A hippie shares a meal with her rich opposites.
Directed by Miguel Arteta
Starring Salma Hayek, John Lithgow, and Connie Britton
Initial Review by Jon Kissel
Alternative medicine practice is a killer for me in movies, much like it is in real life. I am being told something about the user/practitioner, and it’s not flattering. There’s not a huge sample size (a term alt-med practitioners are allergic to) of films that engage with this topic, but one that comes to mind is druggy road-trip movie Crystal Fairy. Its woo-woo moron is treated as deeply unstable, loony, and damaged, and is made tolerable by the sheer intolerability of the protagonist. Beatriz at Dinner takes a similar tack. It resists canonizing its titular bullshit artist and humanizes her by putting her in sharp relief to someone with an antithetical belief system. Watching two unlikable people parry and thrust is de riguer for a domestic potboiler, and Miguel Arteta’s film is a strong version of that subgenre.
This viewer is always going to be sympathetic to a story of waking up to the lazy falsehoods of unexamined tradition, and Come Sunday is exactly that. Having only recently listened to the excellent This American Life episode that inspired this adaptation of Reverend Carlton Pearson’s dark night of the soul, Joshua Marston and his talented cast caught me at just the right moment. The confluence of an evergreen theme and the freshness of the real story should’ve added up to a quality experience, but Come Sunday is too bland to make much of an impact. This story is powerful enough to get me tearing up at work when it’s in podcast form, but the cinematic version has me distracted and bored.
When a director’s made as many films as Tim Burton has, they develop a distinct style. In Burton’s case, that style is mostly an eccentric jumble of affectations, often portrayed by Johnny Depp in a weird hat or Helena Bonham Carter… in a weird hat. His characters are often outsiders with no chance of fitting in to society but they give it a go anyways. Though he’s made plenty of fantasy films, even his films that ostensibly take place in the real non-magical present either have characters that push the envelope of what’s real (Big Fish) or live in their own fantasy worlds (Ed Wood). He’s also someone who’s burned through a lot of critical goodwill. Big Eyes feels like an attempt to get some of that back, as it has little in common with anything else he’s ever done. Released during 2014’s Oscar season to little effect, Big Eyes suffers from a feeling of going through the motions, like no one’s excited or challenged by this material.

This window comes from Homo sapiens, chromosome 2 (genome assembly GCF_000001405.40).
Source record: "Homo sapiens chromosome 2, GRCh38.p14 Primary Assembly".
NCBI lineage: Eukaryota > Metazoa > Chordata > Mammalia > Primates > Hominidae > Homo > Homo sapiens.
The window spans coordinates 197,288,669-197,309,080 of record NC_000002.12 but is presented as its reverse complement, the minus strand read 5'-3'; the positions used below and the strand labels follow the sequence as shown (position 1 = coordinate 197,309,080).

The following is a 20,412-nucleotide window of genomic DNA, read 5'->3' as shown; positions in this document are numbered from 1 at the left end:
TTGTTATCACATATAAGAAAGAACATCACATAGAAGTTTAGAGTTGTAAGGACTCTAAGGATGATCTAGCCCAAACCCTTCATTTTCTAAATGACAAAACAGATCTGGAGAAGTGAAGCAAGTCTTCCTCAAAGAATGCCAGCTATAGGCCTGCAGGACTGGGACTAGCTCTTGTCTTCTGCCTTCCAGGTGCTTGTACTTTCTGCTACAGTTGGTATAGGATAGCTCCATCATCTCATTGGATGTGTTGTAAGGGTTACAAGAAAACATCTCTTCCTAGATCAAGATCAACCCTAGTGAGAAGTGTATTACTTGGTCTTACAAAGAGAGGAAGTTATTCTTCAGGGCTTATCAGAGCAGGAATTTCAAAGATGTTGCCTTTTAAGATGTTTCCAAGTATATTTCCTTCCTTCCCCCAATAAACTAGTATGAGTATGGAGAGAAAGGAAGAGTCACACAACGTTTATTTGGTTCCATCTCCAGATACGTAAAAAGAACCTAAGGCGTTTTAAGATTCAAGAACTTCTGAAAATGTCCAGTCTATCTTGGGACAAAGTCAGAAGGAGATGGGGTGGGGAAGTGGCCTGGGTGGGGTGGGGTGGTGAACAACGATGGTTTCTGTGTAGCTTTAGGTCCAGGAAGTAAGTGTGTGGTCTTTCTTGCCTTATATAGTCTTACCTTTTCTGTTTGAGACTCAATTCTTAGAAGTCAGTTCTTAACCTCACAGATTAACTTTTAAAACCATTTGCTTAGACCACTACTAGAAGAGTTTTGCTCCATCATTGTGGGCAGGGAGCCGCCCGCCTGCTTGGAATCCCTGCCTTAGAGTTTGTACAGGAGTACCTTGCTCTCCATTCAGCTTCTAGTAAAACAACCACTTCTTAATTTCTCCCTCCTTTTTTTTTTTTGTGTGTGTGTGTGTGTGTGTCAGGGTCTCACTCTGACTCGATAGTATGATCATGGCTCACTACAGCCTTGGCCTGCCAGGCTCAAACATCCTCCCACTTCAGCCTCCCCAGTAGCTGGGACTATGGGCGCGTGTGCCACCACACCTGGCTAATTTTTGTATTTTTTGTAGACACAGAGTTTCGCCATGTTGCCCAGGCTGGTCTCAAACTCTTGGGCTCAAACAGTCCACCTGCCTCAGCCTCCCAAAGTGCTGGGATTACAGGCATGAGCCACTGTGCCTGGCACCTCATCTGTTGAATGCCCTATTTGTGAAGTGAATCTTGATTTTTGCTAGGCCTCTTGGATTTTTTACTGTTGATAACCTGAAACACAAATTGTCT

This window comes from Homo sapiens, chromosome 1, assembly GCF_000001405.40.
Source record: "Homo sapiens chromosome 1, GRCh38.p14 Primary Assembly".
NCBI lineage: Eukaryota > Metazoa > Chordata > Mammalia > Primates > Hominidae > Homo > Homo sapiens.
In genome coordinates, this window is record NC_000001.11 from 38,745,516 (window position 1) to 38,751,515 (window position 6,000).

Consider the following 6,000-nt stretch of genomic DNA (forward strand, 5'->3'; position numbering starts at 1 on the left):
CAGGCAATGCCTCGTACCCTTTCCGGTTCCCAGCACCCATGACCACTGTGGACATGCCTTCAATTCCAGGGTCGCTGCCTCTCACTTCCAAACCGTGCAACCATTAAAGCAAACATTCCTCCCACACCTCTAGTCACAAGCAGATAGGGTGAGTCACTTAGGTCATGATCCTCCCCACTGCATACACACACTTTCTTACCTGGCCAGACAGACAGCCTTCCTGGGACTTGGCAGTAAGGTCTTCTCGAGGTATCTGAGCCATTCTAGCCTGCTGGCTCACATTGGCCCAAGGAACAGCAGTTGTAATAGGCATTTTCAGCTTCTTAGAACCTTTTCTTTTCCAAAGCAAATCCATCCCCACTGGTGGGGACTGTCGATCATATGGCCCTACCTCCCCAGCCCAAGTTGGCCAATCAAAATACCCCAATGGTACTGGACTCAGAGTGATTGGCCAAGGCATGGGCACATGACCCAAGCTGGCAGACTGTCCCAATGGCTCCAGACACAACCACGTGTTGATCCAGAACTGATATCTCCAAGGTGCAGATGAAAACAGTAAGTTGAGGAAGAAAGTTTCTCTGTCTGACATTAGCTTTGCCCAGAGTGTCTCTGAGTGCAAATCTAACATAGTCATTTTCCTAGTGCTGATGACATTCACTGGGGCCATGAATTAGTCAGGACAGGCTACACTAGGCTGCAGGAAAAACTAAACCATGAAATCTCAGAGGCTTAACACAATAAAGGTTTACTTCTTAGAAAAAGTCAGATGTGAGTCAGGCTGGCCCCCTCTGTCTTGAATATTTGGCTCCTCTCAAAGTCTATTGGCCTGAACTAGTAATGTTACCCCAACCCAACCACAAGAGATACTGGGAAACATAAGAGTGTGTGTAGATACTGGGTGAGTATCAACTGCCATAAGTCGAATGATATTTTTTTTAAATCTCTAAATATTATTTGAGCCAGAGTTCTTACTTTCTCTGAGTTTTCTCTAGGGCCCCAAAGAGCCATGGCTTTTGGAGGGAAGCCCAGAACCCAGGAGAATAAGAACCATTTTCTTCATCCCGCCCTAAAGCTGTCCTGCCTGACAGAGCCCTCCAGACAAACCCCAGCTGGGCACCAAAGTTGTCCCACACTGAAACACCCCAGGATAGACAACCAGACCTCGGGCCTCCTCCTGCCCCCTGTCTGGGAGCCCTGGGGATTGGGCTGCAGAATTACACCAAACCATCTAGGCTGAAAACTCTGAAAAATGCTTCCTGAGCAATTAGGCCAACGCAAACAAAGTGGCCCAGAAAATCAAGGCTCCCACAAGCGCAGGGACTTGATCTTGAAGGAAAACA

Gabriela Cowperthwaite’s Megan Leavey is an example of the biopic that’s more interested with hitting plot points than finding the real person onscreen. If a subject had a life notable enough to get a film made about them, then those plot points should be interesting in and of themselves, as is the case in this story. There are givens in Megan Leavey, specifically that an intense bonding between a dog and its owner are going to be affecting. However in relying too much on cinematic reportage (this happened, then this happened), the characters in Megan Leavey feel like talking heads in a documentary, providing some background and a sense of stakes without ever drawing the viewer in. This is a bare-bones film, carried along by the raw power of the events behind it. Cowperthwaite gets the big moments right while skimping on any depth or nuance in the smaller ones.
Chad Hartigan’s Morris From America places an American kid in Germany, but the culture clash it depicts is both less and more specific than just a transplant of continents. Hartigan gets the strangeness that exists whenever a kid goes to a new school, language barrier or not. They like different things and have their own social rhythms, but there’s also the difficulty of getting comfortable in a new crowd and allowing yourself to take part. While that curtain’s up, it’s difficult to let anyone in, especially peacocking teenagers. There’s also the racial aspect that drills down into Morris’ unique circumstances, being a black boy in a society that only knows about African Americans through stereotypes. Morris From America provides a deeply sympathetic look at the isolation and loneliness of a new place while also giving peeks at the kind of euphoria provided by breaking those walls, no matter how fleeting it may be.
JUST SOME IDIOTS GIVING SURPRISINGLY AVERAGE MOVIE REVIEWS.